Trusted advice for children, families and professionals after a major disaster or attack

Newtown tragedy

I wrote this blogpost for those involved in the tragedy in Newtown. A few days ago, it was sadly directly relevant again, for the survivors of the attacks in Boston. And today (18/4), it goes for the survivors in Texas. Please find resources below and let me know if you have any questions.

An extended version of this blogpost has been published on the Huffington Post.

With the storm of media attention for the terrible events and the enormous social media response, it may be difficult to tell what is evidence-informed advice and which are well-intended-but-ungrounded tips.

Therefore, below is a quick and limited overview of links that can be trusted:

In particular, I find the five core elements described by Hobfoll et al (2007) very helpful:

  1. Promote a sense of safety. Make sure survivors feel as comfortable as possible, and reassure them that they are safe now (when they really are).
  2. Promote calming. For survivors who are overwhelmed by emotions (e.g. a panic attack), help them to breathe slowly (with an emphasis on breathing out) and to be aware of their body (e.g., feet on the ground) and surroundings.
  3. Promote a sense of self- and community efficacy. It is important for survivors to feel in control (as opposed to in the traumatic situation). Empower survivors by facilitating their own decision making. It often helps to pick up normal routines as soon as possible.
  4. Promote connectedness. Social support turns out to be one of the most important predictors of recovery. Help survivors to activate their network and receive both emotional and material support (e.g., have someone cook a meal).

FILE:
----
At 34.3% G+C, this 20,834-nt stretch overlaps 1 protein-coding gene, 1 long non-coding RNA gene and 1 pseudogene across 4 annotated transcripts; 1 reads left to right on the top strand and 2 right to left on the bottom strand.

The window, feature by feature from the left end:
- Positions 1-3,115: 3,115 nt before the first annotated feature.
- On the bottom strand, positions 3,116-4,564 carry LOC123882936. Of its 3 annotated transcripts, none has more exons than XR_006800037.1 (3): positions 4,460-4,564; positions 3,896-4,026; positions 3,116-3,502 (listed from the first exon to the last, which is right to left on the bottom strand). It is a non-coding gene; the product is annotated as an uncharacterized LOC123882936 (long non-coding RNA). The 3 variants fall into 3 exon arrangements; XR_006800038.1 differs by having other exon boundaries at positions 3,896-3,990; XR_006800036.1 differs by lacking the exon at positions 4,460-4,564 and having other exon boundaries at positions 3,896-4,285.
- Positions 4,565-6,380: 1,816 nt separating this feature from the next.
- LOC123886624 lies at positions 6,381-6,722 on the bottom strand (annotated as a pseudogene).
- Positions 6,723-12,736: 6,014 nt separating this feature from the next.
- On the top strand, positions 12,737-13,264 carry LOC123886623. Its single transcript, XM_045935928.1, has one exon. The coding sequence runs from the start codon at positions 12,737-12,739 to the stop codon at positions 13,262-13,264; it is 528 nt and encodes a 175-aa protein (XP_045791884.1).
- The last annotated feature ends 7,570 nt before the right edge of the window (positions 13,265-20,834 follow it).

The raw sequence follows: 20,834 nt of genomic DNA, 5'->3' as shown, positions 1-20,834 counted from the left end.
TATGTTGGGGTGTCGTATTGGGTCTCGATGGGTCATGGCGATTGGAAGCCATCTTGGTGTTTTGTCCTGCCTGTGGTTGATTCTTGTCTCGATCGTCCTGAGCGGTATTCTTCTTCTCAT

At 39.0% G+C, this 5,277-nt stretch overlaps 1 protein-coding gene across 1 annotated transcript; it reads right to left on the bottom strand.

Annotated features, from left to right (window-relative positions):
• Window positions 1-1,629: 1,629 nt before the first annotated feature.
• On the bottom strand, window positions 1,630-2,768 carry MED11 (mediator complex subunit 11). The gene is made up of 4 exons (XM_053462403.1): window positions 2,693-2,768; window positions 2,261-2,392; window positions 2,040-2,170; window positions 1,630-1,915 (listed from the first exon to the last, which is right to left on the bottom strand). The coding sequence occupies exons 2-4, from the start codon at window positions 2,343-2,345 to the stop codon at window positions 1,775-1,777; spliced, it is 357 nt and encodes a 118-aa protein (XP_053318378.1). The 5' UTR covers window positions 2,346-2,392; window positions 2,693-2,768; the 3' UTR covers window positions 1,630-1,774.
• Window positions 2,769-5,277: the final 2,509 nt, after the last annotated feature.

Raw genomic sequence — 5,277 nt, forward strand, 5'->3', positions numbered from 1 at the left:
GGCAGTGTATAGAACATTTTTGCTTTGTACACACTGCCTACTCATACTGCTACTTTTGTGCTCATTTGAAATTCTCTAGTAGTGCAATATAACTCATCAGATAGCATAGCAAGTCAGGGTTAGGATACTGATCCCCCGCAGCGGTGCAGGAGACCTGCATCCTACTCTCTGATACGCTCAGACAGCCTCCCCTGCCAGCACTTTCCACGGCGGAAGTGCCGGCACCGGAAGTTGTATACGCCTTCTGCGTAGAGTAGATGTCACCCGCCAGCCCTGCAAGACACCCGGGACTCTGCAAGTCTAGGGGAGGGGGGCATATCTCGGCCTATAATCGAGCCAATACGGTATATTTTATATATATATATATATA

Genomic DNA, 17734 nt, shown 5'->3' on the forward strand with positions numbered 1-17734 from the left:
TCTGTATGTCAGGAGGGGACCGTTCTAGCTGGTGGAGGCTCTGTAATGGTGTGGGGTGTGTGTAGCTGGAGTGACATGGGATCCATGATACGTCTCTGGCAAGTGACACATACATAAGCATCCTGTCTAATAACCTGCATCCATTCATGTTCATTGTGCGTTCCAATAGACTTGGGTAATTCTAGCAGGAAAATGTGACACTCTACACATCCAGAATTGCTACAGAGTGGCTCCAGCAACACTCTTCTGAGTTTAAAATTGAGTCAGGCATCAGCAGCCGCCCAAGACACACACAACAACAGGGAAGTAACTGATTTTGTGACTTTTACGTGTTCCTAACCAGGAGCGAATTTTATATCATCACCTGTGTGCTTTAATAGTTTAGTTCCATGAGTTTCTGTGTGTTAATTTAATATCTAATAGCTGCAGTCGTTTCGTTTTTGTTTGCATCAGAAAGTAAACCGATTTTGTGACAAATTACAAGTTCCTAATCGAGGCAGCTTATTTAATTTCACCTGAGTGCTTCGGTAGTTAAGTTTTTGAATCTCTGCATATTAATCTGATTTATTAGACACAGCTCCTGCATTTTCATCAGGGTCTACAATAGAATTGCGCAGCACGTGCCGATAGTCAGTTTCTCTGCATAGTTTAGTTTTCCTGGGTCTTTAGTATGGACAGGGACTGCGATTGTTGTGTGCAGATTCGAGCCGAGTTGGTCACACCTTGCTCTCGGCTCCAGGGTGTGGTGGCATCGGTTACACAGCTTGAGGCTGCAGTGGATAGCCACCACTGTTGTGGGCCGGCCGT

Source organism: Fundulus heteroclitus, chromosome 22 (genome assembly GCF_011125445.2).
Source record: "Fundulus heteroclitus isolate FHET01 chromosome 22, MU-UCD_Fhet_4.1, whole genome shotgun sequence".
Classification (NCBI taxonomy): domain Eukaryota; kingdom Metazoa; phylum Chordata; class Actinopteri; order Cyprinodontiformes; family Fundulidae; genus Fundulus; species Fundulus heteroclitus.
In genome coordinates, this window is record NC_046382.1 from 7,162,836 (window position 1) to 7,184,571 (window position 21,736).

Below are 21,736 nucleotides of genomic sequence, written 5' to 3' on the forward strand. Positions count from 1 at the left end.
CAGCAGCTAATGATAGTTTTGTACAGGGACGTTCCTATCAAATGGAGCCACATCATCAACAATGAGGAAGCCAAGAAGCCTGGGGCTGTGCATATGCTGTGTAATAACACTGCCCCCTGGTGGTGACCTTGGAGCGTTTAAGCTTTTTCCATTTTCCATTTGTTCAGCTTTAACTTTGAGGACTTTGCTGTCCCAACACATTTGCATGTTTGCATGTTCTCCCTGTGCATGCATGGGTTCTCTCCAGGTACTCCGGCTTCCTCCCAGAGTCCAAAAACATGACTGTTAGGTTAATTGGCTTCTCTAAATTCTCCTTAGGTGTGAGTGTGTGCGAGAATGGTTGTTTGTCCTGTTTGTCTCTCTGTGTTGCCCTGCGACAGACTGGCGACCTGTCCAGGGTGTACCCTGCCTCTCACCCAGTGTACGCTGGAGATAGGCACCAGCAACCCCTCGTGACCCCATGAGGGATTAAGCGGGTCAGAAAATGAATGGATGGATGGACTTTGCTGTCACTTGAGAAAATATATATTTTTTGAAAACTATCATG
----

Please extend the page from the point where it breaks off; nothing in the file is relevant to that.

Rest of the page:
5. Instill hope. Most people are resilient and will recover from a traumatic event without needing professional help. Survivors who are optmisitic and feel confident about their capacitie to recover are more likely to experience a good outcome.

While writing, I’m wondering whether you feel these resources answer the questions that people have at this moment? The families and professionals who need the information will not have much time or energy to surf on the internet. Do we reach them at all and in a way that is convenient for them?

For further reading and more resources, including international ones, see the earlier posts on helping children after disaster, the shooting in Norway, the shooting in Luik/Liège, and the bus crash in Switzerland.

3 thoughts on “Trusted advice for children, families and professionals after a major disaster or attack

    • Hi Viv, I very much agree with the “Honest. Open. Age appropriate” that Martha mentions. I think that’s the key; children will hear about the tragedy and probably have questions about what happened, their safety and the safety of others. It’s important that they feel safe (provided that they are). Sometimes, for us it’s clear that they are safe but we don’t explicitly say it; telling them is important. Regarding questions, make sure they know that they can ask questions and then let them be in control. This is a good tipsheet:

  1. Hi! Very useful advices for anyone working with trauma! I commonly used approach within crisis interventions are the “watchful waiting” approach, meaning that the professionals must be at close to the people in crisis that they are experienced as available (in other words, taking a watchful position), and as distanced to the people in crisis that they do not feel “overrun” by the professionals (in other words, taking a waiting position). Crisis interventions done provides an empowering effect on the people in crisis!

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